The author's style for this book, again, was tempered by his brevity. So much more information could have been collected, but different books are written for different reasons. With the large amount of photographs in the work, this book was meant to appeal to a wide audience through visual content, and broadness of coverage. The engineer is left with only bits and pieces of usable information.

For example the learning channels production called "Survival in the Sky" was a program dealing with tragedies in the airline industry. The series of four one-hour shows profiled a number of well-known and deadly disasters. While the program is devoted to sorting out the sometimes maddening causes of the calamities, there are notes of optimism about the commercial-airline industry's safety record. This program was a great format for wide and shallow coverage of these types of events. As a reader, I would have liked to see Mr. Sharpe go into deeper detail of the events, which is a treatment that printed media will allow.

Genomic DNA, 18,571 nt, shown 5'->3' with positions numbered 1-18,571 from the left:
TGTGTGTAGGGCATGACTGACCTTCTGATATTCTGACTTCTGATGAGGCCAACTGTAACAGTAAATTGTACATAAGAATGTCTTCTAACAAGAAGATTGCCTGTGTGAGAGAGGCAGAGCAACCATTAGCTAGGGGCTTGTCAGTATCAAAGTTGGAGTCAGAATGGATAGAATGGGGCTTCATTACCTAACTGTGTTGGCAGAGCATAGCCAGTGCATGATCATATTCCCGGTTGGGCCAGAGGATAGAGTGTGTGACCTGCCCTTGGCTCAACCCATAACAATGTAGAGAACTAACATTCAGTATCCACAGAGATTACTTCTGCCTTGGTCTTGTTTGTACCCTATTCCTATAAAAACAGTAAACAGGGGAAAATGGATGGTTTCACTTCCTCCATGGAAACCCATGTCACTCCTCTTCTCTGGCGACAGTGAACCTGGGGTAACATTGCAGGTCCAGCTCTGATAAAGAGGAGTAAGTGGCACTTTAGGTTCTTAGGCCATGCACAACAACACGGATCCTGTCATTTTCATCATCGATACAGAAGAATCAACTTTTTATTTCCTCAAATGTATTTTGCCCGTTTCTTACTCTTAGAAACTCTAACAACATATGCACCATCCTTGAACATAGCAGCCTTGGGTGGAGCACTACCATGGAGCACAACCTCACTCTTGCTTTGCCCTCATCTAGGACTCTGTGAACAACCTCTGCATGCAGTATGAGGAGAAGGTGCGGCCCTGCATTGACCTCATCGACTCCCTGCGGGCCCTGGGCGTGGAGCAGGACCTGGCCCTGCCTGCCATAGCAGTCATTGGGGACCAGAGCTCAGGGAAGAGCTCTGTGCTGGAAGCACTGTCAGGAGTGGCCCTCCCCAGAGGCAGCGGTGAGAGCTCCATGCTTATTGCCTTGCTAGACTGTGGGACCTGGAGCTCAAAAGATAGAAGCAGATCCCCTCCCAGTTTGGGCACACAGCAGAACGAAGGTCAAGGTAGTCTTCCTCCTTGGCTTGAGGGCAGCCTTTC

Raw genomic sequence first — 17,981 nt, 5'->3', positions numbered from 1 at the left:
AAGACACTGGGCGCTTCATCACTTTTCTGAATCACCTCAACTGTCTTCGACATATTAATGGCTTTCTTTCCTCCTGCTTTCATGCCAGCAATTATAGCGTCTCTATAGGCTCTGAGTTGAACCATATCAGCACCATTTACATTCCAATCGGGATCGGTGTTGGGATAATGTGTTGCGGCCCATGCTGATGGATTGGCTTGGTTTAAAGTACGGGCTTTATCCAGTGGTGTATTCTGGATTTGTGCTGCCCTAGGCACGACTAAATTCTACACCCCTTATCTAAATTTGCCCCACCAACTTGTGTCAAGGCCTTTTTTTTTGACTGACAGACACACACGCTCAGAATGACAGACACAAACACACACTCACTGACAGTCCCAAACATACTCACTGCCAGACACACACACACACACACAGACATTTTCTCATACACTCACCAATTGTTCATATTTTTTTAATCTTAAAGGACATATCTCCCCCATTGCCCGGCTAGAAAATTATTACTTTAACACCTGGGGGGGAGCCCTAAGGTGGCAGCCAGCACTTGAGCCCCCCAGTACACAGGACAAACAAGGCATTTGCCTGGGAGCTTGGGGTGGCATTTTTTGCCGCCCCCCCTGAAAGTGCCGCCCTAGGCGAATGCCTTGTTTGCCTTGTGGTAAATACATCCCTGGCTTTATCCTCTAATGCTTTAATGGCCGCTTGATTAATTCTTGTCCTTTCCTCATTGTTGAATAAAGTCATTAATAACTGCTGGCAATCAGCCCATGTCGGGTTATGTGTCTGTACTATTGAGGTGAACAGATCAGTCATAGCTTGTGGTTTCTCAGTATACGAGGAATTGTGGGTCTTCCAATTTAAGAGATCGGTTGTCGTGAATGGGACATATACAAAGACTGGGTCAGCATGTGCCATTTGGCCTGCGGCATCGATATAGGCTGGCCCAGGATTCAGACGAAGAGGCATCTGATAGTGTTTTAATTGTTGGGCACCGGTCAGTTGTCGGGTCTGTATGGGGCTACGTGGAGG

Common Values between the two books

These two books provide the engineering student with bookend views of his career and responsibilities. Designing Engineering offers a real life view of the engineering process. The human, or soft systems involved in the engineering process must be included as driving factors of the engineers thought process. Identifying the 'what' of a design project is only part of the process, because ultimately the project or product will be used by people. In order to facilitate positive use by the und user, the engineer must also uncover and identify the 'why' of a project, and 'how' it will be used. 'Where' a product will be used is affected by the culture of the community, and the cultural expectations of the end user. Even 'when' the product will be utilized must be answered in order to design and create a useful product. The design specifications, and requirements for the human interface change if the product is used in summer, or winter, if it is will be used during the day, or in the night, if the product will be subject to continuous use, or intermittent application.